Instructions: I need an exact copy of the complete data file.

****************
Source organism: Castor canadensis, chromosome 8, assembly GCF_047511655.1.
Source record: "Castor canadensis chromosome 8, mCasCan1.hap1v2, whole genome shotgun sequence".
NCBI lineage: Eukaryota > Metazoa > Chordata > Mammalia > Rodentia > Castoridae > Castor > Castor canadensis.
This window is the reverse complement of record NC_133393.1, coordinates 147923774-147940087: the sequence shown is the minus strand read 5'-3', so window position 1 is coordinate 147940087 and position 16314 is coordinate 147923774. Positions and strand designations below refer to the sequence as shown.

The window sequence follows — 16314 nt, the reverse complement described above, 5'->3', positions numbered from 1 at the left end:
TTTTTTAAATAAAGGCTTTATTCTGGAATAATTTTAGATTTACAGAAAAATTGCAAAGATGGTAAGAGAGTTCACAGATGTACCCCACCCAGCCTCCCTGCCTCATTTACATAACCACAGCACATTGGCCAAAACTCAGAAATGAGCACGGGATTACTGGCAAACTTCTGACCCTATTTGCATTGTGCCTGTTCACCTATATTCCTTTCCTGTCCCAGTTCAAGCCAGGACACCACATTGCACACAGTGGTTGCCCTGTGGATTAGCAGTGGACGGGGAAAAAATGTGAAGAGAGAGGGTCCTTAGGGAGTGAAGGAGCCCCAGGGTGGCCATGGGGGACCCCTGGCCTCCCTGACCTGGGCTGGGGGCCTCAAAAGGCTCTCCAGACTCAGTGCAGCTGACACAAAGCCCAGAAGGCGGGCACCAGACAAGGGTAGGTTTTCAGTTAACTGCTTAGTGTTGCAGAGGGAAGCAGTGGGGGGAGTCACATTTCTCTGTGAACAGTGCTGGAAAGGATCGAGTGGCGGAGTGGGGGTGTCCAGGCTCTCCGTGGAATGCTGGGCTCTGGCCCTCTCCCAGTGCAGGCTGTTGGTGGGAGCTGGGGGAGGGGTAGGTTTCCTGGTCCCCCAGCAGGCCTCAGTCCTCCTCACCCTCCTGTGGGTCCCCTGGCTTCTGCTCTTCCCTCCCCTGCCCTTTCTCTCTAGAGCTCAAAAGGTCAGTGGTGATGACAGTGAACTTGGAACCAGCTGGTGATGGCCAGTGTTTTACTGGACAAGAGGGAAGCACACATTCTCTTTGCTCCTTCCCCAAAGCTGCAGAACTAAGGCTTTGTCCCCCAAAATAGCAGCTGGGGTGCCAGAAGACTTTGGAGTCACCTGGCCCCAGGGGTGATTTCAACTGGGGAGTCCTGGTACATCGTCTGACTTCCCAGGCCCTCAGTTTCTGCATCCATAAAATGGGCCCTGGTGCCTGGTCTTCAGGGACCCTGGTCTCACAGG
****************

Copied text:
Source organism: Castor canadensis, chromosome 8, assembly GCF_047511655.1.
Source record: "Castor canadensis chromosome 8, mCasCan1.hap1v2, whole genome shotgun sequence".
NCBI lineage: Eukaryota > Metazoa > Chordata > Mammalia > Rodentia > Castoridae > Castor > Castor canadensis.
This window is the reverse complement of record NC_133393.1, coordinates 147923774-147940087: the sequence shown is the minus strand read 5'-3', so window position 1 is coordinate 147940087 and position 16314 is coordinate 147923774. Positions and strand designations below refer to the sequence as shown.

The window sequence follows — 16314 nt, the reverse complement described above, 5'->3', positions numbered from 1 at the left end:
TTTTTTAAATAAAGGCTTTATTCTGGAATAATTTTAGATTTACAGAAAAATTGCAAAGATGGTAAGAGAGTTCACAGATGTACCCCACCCAGCCTCCCTGCCTCATTTACATAACCACAGCACATTGGCCAAAACTCAGAAATGAGCACGGGATTACTGGCAAACTTCTGACCCTATTTGCATTGTGCCTGTTCACCTATATTCCTTTCCTGTCCCAGTTCAAGCCAGGACACCACATTGCACACAGTGGTTGCCCTGTGGATTAGCAGTGGACGGGGAAAAAATGTGAAGAGAGAGGGTCCTTAGGGAGTGAAGGAGCCCCAGGGTGGCCATGGGGGACCCCTGGCCTCCCTGACCTGGGCTGGGGGCCTCAAAAGGCTCTCCAGACTCAGTGCAGCTGACACAAAGCCCAGAAGGCGGGCACCAGACAAGGGTAGGTTTTCAGTTAACTGCTTAGTGTTGCAGAGGGAAGCAGTGGGGGGAGTCACATTTCTCTGTGAACAGTGCTGGAAAGGATCGAGTGGCGGAGTGGGGGTGTCCAGGCTCTCCGTGGAATGCTGGGCTCTGGCCCTCTCCCAGTGCAGGCTGTTGGTGGGAGCTGGGGGAGGGGTAGGTTTCCTGGTCCCCCAGCAGGCCTCAGTCCTCCTCACCCTCCTGTGGGTCCCCTGGCTTCTGCTCTTCCCTCCCCTGCCCTTTCTCTCTAGAGCTCAAAAGGTCAGTGGTGATGACAGTGAACTTGGAACCAGCTGGTGATGGCCAGTGTTTTACTGGACAAGAGGGAAGCACACATTCTCTTTGCTCCTTCCCCAAAGCTGCAGAACTAAGGCTTTGTCCCCCAAAATAGCAGCTGGGGTGCCAGAAGACTTTGGAGTCACCTGGCCCCAGGGGTGATTTCAACTGGGGAGTCCTGGTACATCGTCTGACTTCCCAGGCCCTCAGTTTCTGCATCCATAAAATGGGCCCTGGTGCCTGGTCTTCAGGGACCCTGGTCTCACAGG